Black Japan stain or Limewash…when and why
Staining timber floors dark or using lime wash paint on wooden floors will never cease to be an exciting experience for both – the homeowners and the floor finisher. At the end of the hard work, a beautiful outcome is rewarding and worth all the noise, dust, and smell. The flooring Industry offers a range of options and techniques on improving appearance, mood, or how to modernize colors of the floorboards, but in this article, let’s see why and when the staining of wooden floors make a sense.
- Owners, bored with the old floor presentation, expect the stain to hide the problems and solve esthetic issues. Using a darker tint, such as Feast Watson Black Japan, will transform the floor into a much better appearance. However, applying only a lightly pigmented stain usually results in insufficient coverage, and the paint will not conceal the imperfections. If this sounds like your concern, remember the darker color, the better result. Rather than re-sanding and re-staining the floor again, do it once and choose a darker stain. The excellent idea is to get your floor sander person to prepare your boards for staining and ask him to apply a small range of color options directly onto your floor. Then wet a rug and add a little bit of moisture to your stained board. Instantly you will see the color intensity very close to the one you will reach after the final coat. Then discuss with the tradesmen the possible outcome again.
The most common requirement for a whitewashed floor or black japan floor is an existing floor’s lousy appearance. The floor shows many defects, damages caused by everyday usage, or natural marks such as gum veins, large knots, and distinct grain.
- Under a similar category falls the situation where the majority of the floorboards have been well preserved. Still, some unskilled repairs have diminished the quality of the floor in the past. Various materials, including plywood, wrong board sizes, or species, were used to replace usually termites affected planks. If the budget is tight and will not replace all wrong species, then sanding and staining and creating beautiful dark floorboards could be a cheaper way of repairing.
In another scenario, homeowners decided to remove an existing carpet or vinyl in one section of the house, and the exposed wooden floor exhibited another timber specie. Keeping the old floorboards appeared to be a great idea, but the wood grain or color was completely different from the adjacent room floor. After sanding and finishing with a clear varnish, the visual effect of two mismatched floors would have been just not acceptable. Instead of replacing part of the floorboards covering in the house, re-sanding, using the limewash paint or dark staining, and finishing with a couple of protective coats of the entire area was much cheaper.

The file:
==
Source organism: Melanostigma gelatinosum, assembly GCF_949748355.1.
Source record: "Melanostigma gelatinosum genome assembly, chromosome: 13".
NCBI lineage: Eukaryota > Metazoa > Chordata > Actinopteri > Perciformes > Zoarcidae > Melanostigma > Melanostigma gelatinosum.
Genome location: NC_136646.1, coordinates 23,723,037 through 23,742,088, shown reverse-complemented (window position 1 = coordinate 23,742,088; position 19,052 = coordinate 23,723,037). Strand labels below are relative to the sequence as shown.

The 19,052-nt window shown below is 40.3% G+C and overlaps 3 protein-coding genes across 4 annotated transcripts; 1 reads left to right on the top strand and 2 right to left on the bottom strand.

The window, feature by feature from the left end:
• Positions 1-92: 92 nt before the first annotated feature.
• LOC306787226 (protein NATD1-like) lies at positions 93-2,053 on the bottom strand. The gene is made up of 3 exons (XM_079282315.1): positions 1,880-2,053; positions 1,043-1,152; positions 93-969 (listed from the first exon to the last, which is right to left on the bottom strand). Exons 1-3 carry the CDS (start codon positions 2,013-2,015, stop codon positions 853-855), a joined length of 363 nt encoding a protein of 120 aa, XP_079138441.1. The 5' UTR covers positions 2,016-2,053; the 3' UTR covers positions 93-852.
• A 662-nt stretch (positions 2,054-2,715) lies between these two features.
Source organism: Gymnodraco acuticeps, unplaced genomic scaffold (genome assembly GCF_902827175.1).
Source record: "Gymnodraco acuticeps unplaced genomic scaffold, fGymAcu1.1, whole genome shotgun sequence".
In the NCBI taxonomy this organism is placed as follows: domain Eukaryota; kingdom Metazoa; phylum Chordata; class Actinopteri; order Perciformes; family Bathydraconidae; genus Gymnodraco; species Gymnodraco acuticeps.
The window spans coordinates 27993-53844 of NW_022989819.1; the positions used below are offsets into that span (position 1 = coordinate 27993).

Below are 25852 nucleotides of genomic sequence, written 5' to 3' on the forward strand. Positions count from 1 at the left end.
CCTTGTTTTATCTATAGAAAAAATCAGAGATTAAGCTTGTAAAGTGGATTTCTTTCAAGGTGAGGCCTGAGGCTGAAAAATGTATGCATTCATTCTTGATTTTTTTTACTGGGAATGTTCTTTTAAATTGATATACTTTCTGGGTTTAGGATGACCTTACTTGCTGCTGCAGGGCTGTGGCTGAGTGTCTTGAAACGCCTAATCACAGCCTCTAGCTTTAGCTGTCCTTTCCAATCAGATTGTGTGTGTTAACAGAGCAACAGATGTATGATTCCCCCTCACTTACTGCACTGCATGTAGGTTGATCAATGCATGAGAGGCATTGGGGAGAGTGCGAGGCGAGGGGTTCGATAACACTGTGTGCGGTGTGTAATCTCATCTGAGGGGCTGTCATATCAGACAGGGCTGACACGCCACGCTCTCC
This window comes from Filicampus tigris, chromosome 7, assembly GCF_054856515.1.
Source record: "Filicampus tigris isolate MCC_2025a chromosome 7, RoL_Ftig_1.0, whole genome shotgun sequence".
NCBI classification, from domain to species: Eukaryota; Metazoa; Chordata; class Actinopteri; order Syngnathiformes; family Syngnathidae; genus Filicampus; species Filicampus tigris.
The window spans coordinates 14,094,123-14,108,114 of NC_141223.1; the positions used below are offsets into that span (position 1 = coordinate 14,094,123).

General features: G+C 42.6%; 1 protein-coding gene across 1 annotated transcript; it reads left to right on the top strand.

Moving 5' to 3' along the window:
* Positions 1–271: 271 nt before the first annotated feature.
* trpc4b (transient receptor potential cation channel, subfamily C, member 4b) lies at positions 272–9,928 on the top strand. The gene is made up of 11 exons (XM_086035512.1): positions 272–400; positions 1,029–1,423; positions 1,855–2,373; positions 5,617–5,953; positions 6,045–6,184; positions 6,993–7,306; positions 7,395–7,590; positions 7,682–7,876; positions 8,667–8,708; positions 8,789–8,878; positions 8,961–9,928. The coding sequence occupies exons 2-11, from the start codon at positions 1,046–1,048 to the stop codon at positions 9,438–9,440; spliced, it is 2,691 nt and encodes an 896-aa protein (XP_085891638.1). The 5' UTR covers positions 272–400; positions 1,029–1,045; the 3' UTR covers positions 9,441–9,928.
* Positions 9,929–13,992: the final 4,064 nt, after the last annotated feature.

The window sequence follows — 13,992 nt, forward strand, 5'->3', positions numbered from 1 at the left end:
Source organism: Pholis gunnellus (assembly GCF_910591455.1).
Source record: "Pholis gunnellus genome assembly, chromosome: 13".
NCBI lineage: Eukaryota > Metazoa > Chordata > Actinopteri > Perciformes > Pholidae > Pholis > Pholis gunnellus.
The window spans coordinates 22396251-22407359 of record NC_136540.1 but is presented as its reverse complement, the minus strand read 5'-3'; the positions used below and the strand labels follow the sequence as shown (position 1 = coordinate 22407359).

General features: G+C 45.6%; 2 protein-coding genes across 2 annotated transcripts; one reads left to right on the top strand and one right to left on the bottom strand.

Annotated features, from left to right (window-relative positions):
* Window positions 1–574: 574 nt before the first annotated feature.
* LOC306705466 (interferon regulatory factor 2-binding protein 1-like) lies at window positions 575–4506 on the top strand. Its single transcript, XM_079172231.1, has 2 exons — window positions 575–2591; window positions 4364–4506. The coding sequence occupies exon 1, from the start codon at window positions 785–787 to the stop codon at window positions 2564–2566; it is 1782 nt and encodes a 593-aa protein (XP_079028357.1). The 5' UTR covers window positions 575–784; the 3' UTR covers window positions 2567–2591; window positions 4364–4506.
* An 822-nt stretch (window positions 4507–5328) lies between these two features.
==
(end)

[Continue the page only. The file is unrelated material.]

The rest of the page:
Too close to match the stain
The floor finishers face significant challenges from their customers, asking them to match the color of two relatively close wood species or the same species of different ages. Timbers like Blackbutt and Tallowood, Cypress pine, and Kauri pine or Jarrah and Sydney blue gum have a very similar look. Sometimes the colors are so close that mixing a comparable stain takes a lot of effort and tries. After the job completion, the pigment’s intensity may transform during the daylight, change under ceiling light illumination, and let’s don’t forget (people often do) every timber darkens under the sunlight. Your perfect color match today will not be the same in 18 months due to UV light exposure. Unless your tradesman has years of experience, this would probably be the most challenging task to produce a satisfactory result in all of the floor staining scenarios.
Rare or unavailable timber
In old buildings and heritage houses, we often come across a situation where one or several boards have been termites affected need to be replaced or have been replaced already using various – not matching timber lot. Some species are very hard to obtain these days, such as King William Pine, hoop pine, or other past imported species. Occasionally we can source the wood but not the same size or profile for the floor repair. Using the correct floor stain and close relative timber with a similar grain is the best alternative.
Staining new floors ?
In the last ten years or so, we have seen people in Sydney fall in love with the dark floors. Australian native species do not have the luxury of dark brown tones, and the import of exotic timbers like walnut or wenge are sparse, infrequent, and expensive. More and more, we see our clients get brand new Blackbutt or Spotted gum floors installed and stained in a chocolate color. Some people may object. It is like purchasing a brand new BMW car and taking it for re-spraying. But the results are stunning…. Well, there’s no accounting for taste. Some of the available hardwoods are coping with the stain better than others. Amongst the most popular timber species in Sydney are Blackbutt, Spotted gum, American oak, Tasmanian oak. They accept stain easily and the result in stunning dark timber flooring.
Cypress pine and Radiata pine, on the other hand, belong to more problematic species handling the stain or lime wash due to the high content of resin or extreme absorbency. However, every popular paint manufacturer has a solution on how to create beautiful white floorboards or dark wood floors. Amongst the most popular products in the Sydney area belong the range of limewash from Bunnings, or Porter’s Limewash and Feast Watson’s Black japan or Prooftint.
What are the techniques in creating stunning floors using black japan stain or lime wash paint read here.